By George Psyllides
AFTER weeks of heated debates, parliament on Saturday approved the insolvency framework, paving the way for resumption of the island’s bailout adjustment programme.
The framework passed with the 33 votes of ruling DISY, as well as DIKO and EDEK.
AKEL, EVROKO, the Green party, the Citizens’ Alliance, and independent MP Zaharias Koulias voted against.
It was made possible after DISY agreed to support two EDEK amendments concerning protection of non-viable borrowers and bank surcharges and so-called unfair terms included in loan agreements.
The vote was preceded by intense backstage trading.
“From the onset, EDEK’s intention was to protect our vulnerable fellow citizens,” MP Nicos Nicolaides said.
He added that the amendments created the conditions for parliament to fulfil its role and objective, to protect vulnerable people and support the financial system.
Approval of the framework came after weeks of discussions, which saw the derailment of the island’s adjustment programme.
The delay in passing the insolvency framework, seen as a safety net for vulnerable groups against property repossessions, had prompted the opposition to suspend the foreclosures law.
The suspension caused the interruption of the island’s bailout programme since having effective repossession legislation in place had been included in the terms.
The International Monetary Fund has withheld some €85m pending compliance.
The interruption has also made Cyprus ineligible for the European Central Bank’s quantitative easing programme.
Getting the programme back on track would allow €500m of Cypriot bonds to be bought by the ECB.
On Friday, it also emerged that the ECB had warned that it may reconsider its decision to continue accepting Cypriot securities as collateral for monetary policy operations if Cyprus delayed implementation of the foreclosures legislation further.
As long as the long-term sovereign rating of the Republic is below BBB-, the ECB exceptionally accepts Cypriot securities as collateral in exchange for liquidity through the Eurosystem’s monetary policy operations, under the condition that the island complies with the programme and has a positive evaluation.
DISY chief Averof Neophytou suggested that the approval of the framework would allow Cyprus to tap international markets with favourable interest rates, not seen even during the heydays of the economy.
“If everything goes well today, with the responsibility displayed by opposition parties, and the mild tones, we will succeed in tapping the markets in a few weeks,” Neophytou said.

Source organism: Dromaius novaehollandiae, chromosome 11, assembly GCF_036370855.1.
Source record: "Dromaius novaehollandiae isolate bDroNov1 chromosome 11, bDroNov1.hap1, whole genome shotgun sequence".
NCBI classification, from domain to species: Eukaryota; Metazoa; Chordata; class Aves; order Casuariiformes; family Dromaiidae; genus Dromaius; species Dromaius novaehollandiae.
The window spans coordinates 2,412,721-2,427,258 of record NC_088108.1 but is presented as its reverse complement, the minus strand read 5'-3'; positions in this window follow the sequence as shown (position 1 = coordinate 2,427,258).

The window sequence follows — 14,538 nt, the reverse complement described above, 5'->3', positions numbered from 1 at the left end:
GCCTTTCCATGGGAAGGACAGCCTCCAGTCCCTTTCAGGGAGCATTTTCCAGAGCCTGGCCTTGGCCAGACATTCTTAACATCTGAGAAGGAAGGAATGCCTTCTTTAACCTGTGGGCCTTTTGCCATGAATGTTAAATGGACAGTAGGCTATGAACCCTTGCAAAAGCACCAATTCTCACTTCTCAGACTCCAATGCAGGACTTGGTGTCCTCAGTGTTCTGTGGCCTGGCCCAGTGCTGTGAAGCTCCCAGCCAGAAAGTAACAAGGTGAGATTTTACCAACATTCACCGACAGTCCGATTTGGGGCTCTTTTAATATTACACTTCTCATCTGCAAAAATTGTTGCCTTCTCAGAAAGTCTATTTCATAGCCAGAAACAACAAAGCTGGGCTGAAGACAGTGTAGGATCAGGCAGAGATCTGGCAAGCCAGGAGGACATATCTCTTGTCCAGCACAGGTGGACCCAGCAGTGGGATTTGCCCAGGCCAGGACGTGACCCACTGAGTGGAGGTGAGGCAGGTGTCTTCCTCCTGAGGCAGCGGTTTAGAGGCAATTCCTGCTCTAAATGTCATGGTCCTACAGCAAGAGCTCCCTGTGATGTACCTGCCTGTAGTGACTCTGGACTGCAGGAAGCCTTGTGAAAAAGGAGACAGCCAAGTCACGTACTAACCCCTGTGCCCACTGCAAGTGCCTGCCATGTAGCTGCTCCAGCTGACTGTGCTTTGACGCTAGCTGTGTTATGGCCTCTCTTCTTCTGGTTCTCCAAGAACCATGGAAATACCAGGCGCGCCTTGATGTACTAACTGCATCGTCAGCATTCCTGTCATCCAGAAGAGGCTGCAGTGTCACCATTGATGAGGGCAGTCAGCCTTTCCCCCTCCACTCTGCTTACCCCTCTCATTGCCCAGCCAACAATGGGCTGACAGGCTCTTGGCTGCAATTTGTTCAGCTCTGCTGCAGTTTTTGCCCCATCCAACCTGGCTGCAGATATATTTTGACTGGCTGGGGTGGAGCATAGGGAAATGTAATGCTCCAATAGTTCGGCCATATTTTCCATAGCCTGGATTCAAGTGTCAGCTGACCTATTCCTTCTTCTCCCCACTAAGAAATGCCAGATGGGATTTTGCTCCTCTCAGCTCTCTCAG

His DIKO counterpart stressed in a tweet that the framework protected the people from the banks.
“Those who vote against it, not us, ought to explain themselves to the people,” Nicolas Papadopoulos said.
However, his view was not shared by main opposition AKEL.
AKEL leader Andros Kyprianou said it fell short of its objective.
“In our view there is no safety net to protect the people,” Kyprianou said.
He said he had no doubt that banks would appeal the few positive provisions included in the legislation, whose aim was to serve the banks’ interests, ignoring the consequences on the people.
Kyprianou also warned that foreign funds, including some with Turkish interests, would swoop in and buy Cypriot properties.
The response came from DISY MP Prodromos Prodromou who pointed out that the current system offered no protection whatsoever.
Prodromou also suggested that the delay in passing the legislation only worsened the situation for crisis-stricken individuals who had no options.
“Has anyone measured how bad it has become. The figures will scare you,” he said.
To those who sought to put all the blame and the burden on banks, Prodromou pointed out that following the March 2013 bailout, the shareholders were people whose deposits had been seized and the taxpayer, in the case of co-ops.
“These people put in money without being asked so that the Central Co-operative Bank could function,” he said.
Under the bailout, Cyprus had to shut down its second-biggest lender, Laiki Bank. Bank of Cyprus, the biggest, seized almost half of deposits over €100,000 to recapitalise. It gave equity in return.
Co-ops were recapitalised with €1.5bn in taxpayer money and are now owned by the state.
“We will monitor enforcement and intervene if necessary,” Prodromou said.